(This week)
** Sitzprobe: The rehearsal where the orchestra and the singers merge for the first time.
I couldn’t help but think of my Dad the whole time. He would have just loved this!! It’s a 16 piece orchestra (Filipino Filharmonic) and we were invited to walk around, in front of, and sometimes THROUGH the musicians so we could really hear the music and be inside of it. It is always fascinating to hear how the various instruments provide so many colors to the music, and how the arranger (in this case, our Musical Director, Michael Duff) creatively decides, “This part should be the oboe, this other melody will be the strings…” During the songs or underscoring, we would just step up to a mic to voice OUR parts.

(July 29)
** TECH and PERFORMANCES: As I write this we are on Day 9 of technical rehearsals. This is the time where all the elements of the production are combined: The costumes, wigs, sound, magic effects, lighting, sets, musicians… it takes hours and hours, like 12 hour plus days for days on end. We go into Preview performances tonight, after a video shoot and invited dress rehearsal/matinee during the afternoon. We officially open on August 1. Our first day off is Aug 4, after 14 straight days of rehearsals and performances! Whew! Now, I’m going to nap.

Friday, July 25, 2008


Our bus, and some of our ladies.
Sweet Sleeping Kit.
The Throne.
Aaron Galligan-Stierle, my dressing room mate, in our dressing room. Nice socks Aaron!
Costumes and my dressing table.

Julia, and Peter Saide chat it up by the Call Board.
Julia and Janet(our lead keyboardist) after dinner in the courtyard a CCP.
Momma Cat and Kittens in courtyard.

So…long time, no blog. Sorry, we are in tech week and even though I actually do have time to blog, I have not because…well, because its TECH WEEK!!! Historically this is the time for which all theater professionals gird their loins because it is supposed to be such a despised ordeal. The reality is that we work 11 hours out of a 12, with an hour meal break in the middle. The hardest part is the waiting and keeping yourself focused on the show over this stretch of time. So we tend to get mentally tired. But I’m going to call this rut a groove and go with it.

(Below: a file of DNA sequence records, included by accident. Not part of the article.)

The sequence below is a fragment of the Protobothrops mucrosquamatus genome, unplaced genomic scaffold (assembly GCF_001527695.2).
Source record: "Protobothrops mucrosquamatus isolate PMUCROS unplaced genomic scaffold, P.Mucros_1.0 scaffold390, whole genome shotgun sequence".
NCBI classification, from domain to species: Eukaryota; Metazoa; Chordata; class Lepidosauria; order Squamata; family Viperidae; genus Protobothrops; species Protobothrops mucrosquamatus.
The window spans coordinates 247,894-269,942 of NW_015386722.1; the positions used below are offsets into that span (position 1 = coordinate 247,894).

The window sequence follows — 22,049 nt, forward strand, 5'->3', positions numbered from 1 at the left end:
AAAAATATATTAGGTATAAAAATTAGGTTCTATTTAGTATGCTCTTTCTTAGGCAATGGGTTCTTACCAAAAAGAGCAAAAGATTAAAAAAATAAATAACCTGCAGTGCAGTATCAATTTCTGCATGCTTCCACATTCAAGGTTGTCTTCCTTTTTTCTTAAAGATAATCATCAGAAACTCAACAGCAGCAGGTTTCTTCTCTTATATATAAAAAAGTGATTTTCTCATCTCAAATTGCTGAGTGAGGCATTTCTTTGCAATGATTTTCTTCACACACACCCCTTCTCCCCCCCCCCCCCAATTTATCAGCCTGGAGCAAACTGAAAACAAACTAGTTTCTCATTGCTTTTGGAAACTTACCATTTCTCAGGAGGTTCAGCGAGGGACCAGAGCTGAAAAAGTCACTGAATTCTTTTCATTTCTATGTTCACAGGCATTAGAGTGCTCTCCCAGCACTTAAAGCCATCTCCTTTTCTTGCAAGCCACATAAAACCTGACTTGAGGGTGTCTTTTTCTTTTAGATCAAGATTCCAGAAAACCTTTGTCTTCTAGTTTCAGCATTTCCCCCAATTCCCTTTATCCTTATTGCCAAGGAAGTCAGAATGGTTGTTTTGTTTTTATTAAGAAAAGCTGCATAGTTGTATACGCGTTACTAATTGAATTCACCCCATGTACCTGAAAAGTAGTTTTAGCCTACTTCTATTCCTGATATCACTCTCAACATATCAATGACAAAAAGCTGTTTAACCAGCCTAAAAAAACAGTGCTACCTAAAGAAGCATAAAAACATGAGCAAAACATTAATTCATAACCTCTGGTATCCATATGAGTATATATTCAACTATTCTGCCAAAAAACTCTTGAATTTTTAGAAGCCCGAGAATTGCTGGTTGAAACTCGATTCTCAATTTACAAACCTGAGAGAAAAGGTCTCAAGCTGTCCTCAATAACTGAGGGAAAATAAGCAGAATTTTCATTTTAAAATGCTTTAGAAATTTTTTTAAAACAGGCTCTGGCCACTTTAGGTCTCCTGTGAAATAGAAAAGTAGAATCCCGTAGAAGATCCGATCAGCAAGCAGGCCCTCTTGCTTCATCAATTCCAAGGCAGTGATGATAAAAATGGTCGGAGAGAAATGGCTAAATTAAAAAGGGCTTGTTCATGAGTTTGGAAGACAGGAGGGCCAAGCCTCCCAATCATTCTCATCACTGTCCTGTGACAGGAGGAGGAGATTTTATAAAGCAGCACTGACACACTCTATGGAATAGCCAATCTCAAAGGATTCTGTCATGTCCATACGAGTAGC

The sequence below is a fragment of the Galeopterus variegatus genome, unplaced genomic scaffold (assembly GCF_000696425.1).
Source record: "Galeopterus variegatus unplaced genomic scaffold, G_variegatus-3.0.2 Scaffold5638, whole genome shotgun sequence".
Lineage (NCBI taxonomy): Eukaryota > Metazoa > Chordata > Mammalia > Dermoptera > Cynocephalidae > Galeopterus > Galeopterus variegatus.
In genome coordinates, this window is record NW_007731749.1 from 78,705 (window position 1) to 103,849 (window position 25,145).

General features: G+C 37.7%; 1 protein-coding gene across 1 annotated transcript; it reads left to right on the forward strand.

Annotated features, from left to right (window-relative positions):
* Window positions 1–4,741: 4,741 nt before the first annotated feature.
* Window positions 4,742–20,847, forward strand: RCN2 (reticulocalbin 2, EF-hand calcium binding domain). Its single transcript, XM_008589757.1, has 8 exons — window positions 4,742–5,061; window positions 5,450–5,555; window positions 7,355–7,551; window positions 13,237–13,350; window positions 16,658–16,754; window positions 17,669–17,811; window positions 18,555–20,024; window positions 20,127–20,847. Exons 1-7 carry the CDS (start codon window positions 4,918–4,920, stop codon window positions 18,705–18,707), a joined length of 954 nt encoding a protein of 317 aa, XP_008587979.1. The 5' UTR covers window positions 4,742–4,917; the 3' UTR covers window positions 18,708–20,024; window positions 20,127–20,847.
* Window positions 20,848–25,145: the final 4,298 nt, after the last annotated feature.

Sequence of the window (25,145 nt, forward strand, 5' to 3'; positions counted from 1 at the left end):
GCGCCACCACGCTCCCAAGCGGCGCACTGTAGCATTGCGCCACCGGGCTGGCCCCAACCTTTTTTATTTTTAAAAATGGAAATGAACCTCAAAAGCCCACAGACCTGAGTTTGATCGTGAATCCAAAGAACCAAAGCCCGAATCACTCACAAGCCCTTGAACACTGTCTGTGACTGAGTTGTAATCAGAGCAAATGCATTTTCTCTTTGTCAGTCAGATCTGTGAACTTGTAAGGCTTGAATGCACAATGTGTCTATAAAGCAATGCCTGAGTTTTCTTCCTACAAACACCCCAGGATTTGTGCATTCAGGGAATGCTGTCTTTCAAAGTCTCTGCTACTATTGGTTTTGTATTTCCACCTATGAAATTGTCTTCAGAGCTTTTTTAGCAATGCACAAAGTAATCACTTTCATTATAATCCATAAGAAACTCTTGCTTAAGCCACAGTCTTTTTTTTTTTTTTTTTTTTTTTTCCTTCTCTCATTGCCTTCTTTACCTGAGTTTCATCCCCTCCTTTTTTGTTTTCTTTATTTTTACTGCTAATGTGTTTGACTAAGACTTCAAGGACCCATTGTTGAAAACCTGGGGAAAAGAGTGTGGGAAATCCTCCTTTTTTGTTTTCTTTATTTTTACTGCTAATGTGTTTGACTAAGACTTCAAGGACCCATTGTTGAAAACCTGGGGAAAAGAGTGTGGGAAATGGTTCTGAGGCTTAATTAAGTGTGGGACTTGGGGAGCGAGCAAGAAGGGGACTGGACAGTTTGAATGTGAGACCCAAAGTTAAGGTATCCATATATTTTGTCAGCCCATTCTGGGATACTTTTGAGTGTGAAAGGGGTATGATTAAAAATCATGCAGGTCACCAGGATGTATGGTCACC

On Monday we moved to the Cultural Center of the Philippines, which was built by Imelda Marcos in the 70's?. It is a big hunk of concrete near Manila Bay where Lea has been performing since she did Annie here at age Nine; and she is in the same dressing room now! The theater seats about 1800 people and tickets range from 500 pesos to 70,000.00. That is US $10 to $140.00. As with most of Manila, there is this somewhat opulent theater next to a rundown amusement park called Star City, people are living on nearby sidewalks, and by US standards, the backstage areas are a bit busted. I emphasize “by US standards”, because I have to be continually conscious of the fact that US standards do not apply here. It is challenging not to judge by those standards. Judgment goes hand in hand with criticism and nobody likes that. Things are done differently here and that does not mean that it is any less valid or good, just different.

Okay, that sounds like politically correct bullshit.

Do I think things could be better run in this country? Hello, have you known me long? Of course I do! Do I have the solutions? Of course I do! If only the world was run the way that I thought it should be we wouldn’t be in the mess we are now.

How many times have I heard someone say, “It’s easy to criticize”? (DUH) Meaning, I guess, that it is easier than coming up with solutions and implementing them. So does that mean I should hold my opinions on what I observe unless I am willing to roll up my shirt sleeves and go to work on it? Was my Mom right when she said, “If you can’t say something nice, you shouldn’t say anything at all”?

I think that sometimes we see things that are not nice, or fair, or right. Of course these are judgments based on standards developed by our family and culture. But does that make them wrong or bad? Don’t we all think that the world would be a better place if we wiped out the causes of poverty and avoidable human suffering? Should we be silent when we see injustices against human kind because it is “not nice” to criticize?